When it was built with Rosenwald funding on what was then the campus of the Elizabeth City Colored Normal School in 1921, the “practice school” was the place where African-American college students learned the craft of teaching.
Under the watchful eyes of their instructors, students enrolled at the Normal School would practice their teaching skills on neighborhood children in the large frame building before taking jobs in the state’s then-segregated black schools.
The practice school building has been moved several times and gone on to serve a number of other functions — for a while it housed a cosmetology school before it became host to an ROTC center for student cadets.
Despite its changing uses and sites, however, the practice school has remained a place for education.
And now, thanks to ECSU and group of community and regional partners, the former practice school is being reinvented again — this time as an African-American Heritage Center for northeastern North Carolina.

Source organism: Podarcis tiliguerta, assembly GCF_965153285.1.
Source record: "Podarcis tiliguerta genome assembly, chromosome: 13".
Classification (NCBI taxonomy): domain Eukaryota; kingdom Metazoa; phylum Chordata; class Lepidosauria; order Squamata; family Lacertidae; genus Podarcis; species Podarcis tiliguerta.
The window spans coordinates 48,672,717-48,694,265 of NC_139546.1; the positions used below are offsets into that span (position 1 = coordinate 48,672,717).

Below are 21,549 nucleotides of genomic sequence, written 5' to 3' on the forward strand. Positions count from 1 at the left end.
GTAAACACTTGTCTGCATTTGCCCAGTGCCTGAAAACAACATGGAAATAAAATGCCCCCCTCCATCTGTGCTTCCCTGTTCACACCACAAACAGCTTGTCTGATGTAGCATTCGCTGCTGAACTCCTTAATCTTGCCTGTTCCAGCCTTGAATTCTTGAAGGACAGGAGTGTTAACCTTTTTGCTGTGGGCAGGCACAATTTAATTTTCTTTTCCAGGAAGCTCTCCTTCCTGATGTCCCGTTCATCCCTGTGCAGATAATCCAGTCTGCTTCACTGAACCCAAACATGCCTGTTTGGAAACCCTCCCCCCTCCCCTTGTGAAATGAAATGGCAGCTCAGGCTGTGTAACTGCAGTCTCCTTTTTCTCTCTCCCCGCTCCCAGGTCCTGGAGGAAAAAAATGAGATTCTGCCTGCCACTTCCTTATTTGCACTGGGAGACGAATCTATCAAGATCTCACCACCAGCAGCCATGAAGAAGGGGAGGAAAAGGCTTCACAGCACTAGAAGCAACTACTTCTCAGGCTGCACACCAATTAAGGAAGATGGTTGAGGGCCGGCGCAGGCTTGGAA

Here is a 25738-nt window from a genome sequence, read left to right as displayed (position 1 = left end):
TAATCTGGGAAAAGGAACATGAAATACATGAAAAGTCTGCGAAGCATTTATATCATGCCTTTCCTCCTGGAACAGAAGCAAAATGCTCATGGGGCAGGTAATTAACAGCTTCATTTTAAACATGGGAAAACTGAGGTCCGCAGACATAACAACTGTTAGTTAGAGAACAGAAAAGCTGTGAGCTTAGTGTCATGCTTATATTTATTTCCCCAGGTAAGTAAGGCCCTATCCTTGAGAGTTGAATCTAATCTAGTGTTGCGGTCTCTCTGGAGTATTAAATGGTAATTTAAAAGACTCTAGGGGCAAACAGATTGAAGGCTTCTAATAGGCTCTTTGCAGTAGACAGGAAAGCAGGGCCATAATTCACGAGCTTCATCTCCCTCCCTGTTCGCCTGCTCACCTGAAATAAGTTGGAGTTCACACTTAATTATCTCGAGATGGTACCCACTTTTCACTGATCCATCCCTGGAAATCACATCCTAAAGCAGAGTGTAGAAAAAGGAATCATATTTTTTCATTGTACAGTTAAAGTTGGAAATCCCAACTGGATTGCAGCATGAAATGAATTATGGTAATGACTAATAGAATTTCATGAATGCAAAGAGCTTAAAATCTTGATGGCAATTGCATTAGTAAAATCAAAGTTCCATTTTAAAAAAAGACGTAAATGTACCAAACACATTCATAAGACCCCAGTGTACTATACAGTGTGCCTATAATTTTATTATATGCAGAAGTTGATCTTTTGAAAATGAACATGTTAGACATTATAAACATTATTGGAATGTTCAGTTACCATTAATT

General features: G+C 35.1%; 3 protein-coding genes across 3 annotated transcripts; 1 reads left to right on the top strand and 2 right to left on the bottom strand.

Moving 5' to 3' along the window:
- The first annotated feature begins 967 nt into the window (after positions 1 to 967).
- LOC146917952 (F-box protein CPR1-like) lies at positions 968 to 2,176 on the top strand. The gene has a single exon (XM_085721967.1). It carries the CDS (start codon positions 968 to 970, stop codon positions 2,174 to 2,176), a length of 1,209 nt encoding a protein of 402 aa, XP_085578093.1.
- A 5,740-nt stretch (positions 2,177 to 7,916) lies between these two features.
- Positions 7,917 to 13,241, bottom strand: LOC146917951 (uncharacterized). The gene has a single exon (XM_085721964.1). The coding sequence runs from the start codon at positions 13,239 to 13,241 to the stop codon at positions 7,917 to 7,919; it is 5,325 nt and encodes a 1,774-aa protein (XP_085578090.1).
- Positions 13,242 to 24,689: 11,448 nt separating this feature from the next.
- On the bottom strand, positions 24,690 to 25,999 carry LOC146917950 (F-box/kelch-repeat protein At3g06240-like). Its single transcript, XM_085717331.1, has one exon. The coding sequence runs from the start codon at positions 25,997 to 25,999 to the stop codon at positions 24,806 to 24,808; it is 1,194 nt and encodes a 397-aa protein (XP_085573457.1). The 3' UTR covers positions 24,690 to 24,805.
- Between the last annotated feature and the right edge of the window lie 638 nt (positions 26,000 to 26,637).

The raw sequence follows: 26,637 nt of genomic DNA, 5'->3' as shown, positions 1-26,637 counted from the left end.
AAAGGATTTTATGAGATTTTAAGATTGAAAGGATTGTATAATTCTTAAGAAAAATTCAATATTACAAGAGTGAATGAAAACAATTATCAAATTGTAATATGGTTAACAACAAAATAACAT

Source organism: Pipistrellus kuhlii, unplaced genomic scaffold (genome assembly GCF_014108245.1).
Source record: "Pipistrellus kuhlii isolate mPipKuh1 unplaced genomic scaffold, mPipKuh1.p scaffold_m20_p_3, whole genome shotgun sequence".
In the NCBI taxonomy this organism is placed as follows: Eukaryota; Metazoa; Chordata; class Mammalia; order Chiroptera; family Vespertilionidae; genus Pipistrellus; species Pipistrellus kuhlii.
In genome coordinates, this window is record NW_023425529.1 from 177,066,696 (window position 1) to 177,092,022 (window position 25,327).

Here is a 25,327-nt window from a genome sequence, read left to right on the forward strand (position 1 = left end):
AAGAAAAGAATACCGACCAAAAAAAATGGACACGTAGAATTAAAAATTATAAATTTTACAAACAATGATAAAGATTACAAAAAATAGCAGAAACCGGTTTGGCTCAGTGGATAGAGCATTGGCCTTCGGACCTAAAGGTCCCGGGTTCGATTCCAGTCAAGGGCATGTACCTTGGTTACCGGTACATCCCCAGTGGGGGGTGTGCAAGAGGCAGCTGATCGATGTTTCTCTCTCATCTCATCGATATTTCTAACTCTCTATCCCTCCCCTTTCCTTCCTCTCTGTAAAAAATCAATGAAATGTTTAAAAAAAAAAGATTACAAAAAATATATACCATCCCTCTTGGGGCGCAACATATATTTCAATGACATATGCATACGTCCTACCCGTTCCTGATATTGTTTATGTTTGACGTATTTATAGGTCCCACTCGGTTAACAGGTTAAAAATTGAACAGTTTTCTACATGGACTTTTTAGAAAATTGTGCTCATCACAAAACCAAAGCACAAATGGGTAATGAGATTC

The goal of the renovation project, say organizers, is to create a resource center for researchers of African-American history as well as an interpretive site for the public, helping connect people to the rich history of black communities in the region.
Russ Haddad, special assistant to ECSU Chancellor Thomas Conway, said ECSU officials believe the center will bring both visitors and prospective students to the ECSU campus.
The center also would help make Elizabeth City itself more of a destination by offering visitors a living history site they can walk through and see up-close. Haddad said Elizabeth City has a historic walking tour that provides views of historic homes from the outside but doesn’t have a good site for seeing the inside of a historic building.
One of the things project organizers are working on is a reliable estimate of the restoration work’s cost. The current estimate — which Haddad acknowledged is basically an educated guess — is at least $650,000.
Restoration of the building and development of the center is expected to be a phased-in, multi-year project, and the timetable is still being worked out.
Although a degree of restoration is required, Charles Reed, an associate professor of history at ECSU, said much of the original structure for the practice school remains “to a degree that it’s really impressive.”
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(Daily Advance, 2/18/18)